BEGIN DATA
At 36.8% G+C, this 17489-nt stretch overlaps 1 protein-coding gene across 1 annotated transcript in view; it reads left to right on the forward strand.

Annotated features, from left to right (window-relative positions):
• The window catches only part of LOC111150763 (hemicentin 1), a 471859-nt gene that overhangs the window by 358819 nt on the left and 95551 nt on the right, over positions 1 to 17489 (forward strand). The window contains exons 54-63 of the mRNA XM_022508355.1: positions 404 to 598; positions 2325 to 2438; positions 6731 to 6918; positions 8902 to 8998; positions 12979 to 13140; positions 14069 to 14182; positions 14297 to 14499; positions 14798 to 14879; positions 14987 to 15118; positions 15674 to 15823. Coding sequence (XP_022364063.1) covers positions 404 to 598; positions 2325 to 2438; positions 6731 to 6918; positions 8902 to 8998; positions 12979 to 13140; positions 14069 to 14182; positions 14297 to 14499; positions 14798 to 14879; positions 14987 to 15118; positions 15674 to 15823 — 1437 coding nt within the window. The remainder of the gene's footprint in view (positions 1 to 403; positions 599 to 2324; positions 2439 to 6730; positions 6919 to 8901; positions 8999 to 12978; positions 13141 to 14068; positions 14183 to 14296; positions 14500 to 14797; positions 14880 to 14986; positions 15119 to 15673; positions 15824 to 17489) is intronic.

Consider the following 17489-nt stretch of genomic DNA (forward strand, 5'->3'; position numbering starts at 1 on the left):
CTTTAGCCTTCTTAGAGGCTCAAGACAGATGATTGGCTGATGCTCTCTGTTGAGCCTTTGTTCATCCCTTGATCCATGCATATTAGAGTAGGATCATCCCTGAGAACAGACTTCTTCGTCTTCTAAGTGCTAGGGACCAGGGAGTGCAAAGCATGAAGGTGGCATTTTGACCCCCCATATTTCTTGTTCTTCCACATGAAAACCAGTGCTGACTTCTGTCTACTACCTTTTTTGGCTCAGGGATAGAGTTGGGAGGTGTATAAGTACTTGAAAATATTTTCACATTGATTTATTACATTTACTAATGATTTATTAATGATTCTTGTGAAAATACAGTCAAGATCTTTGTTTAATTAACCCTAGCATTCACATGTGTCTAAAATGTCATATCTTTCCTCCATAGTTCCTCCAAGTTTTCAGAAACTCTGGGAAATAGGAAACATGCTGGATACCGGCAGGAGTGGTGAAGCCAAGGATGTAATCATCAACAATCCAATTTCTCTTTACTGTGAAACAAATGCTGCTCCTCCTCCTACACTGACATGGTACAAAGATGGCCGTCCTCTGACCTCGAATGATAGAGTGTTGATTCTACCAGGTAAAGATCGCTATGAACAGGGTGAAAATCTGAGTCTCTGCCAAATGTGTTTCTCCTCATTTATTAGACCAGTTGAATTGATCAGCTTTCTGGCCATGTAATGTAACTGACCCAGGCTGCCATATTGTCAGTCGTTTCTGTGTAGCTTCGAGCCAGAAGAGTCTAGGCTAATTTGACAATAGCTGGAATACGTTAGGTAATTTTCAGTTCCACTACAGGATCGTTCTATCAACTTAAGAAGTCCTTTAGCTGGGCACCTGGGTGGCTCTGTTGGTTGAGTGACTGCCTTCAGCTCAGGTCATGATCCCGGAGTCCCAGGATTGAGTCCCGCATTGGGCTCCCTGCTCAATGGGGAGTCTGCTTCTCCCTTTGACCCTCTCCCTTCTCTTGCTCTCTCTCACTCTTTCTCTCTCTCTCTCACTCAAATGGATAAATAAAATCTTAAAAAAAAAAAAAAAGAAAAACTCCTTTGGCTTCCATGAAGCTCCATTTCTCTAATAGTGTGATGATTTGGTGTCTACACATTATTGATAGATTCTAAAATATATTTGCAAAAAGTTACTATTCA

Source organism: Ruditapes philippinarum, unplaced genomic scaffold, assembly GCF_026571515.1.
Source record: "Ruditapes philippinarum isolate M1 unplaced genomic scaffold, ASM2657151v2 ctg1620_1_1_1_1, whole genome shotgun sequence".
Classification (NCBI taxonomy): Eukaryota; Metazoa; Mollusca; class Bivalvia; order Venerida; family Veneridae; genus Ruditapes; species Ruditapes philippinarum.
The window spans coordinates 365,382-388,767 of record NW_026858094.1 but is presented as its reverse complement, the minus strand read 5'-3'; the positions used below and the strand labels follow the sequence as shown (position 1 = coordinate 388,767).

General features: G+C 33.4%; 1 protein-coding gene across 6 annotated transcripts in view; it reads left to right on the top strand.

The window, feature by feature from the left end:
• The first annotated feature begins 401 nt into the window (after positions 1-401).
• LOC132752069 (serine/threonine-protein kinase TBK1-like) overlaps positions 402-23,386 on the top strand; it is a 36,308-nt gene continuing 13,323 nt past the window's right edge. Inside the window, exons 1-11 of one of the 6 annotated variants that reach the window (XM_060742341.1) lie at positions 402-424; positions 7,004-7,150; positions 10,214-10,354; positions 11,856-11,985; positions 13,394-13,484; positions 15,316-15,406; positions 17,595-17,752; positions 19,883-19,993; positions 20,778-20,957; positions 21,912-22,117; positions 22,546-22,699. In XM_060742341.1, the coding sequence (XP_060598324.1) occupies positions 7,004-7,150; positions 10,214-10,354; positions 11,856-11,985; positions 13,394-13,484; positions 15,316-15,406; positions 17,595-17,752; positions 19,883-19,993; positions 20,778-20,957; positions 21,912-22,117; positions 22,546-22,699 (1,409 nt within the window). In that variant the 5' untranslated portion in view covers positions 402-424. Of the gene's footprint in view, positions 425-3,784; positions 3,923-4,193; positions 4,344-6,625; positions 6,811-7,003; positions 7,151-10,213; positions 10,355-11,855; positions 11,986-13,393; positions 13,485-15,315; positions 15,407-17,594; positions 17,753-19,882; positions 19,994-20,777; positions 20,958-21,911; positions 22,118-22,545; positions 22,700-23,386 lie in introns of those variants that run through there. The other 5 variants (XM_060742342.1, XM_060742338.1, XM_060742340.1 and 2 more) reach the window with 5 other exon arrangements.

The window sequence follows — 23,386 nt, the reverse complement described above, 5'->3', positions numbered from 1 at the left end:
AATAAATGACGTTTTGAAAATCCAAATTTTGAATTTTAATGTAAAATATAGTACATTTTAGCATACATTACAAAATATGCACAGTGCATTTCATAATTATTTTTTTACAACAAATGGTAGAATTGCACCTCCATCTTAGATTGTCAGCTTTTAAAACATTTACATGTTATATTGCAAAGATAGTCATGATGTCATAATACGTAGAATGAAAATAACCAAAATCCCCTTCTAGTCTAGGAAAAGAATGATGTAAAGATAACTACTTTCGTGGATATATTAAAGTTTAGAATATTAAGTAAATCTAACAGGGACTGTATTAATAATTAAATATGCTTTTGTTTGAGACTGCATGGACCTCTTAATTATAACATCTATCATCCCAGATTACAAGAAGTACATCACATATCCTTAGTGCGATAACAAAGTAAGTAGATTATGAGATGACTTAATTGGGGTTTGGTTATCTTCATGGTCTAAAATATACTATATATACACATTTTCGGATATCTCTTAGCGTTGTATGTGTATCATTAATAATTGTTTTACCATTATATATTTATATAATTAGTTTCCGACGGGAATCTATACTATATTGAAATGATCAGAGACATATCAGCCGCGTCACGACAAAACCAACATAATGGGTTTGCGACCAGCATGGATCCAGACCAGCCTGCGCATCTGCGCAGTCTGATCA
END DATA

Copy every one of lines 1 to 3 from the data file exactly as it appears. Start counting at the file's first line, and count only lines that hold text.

At 36.8% G+C, this 17489-nt stretch overlaps 1 protein-coding gene across 1 annotated transcript in view; it reads left to right on the forward strand.

Annotated features, from left to right (window-relative positions):
• The window catches only part of LOC111150763 (hemicentin 1), a 471859-nt gene that overhangs the window by 358819 nt on the left and 95551 nt on the right, over positions 1 to 17489 (forward strand). The window contains exons 54-63 of the mRNA XM_022508355.1: positions 404 to 598; positions 2325 to 2438; positions 6731 to 6918; positions 8902 to 8998; positions 12979 to 13140; positions 14069 to 14182; positions 14297 to 14499; positions 14798 to 14879; positions 14987 to 15118; positions 15674 to 15823. Coding sequence (XP_022364063.1) covers positions 404 to 598; positions 2325 to 2438; positions 6731 to 6918; positions 8902 to 8998; positions 12979 to 13140; positions 14069 to 14182; positions 14297 to 14499; positions 14798 to 14879; positions 14987 to 15118; positions 15674 to 15823 — 1437 coding nt within the window. The remainder of the gene's footprint in view (positions 1 to 403; positions 599 to 2324; positions 2439 to 6730; positions 6919 to 8901; positions 8999 to 12978; positions 13141 to 14068; positions 14183 to 14296; positions 14500 to 14797; positions 14880 to 14986; positions 15119 to 15673; positions 15824 to 17489) is intronic.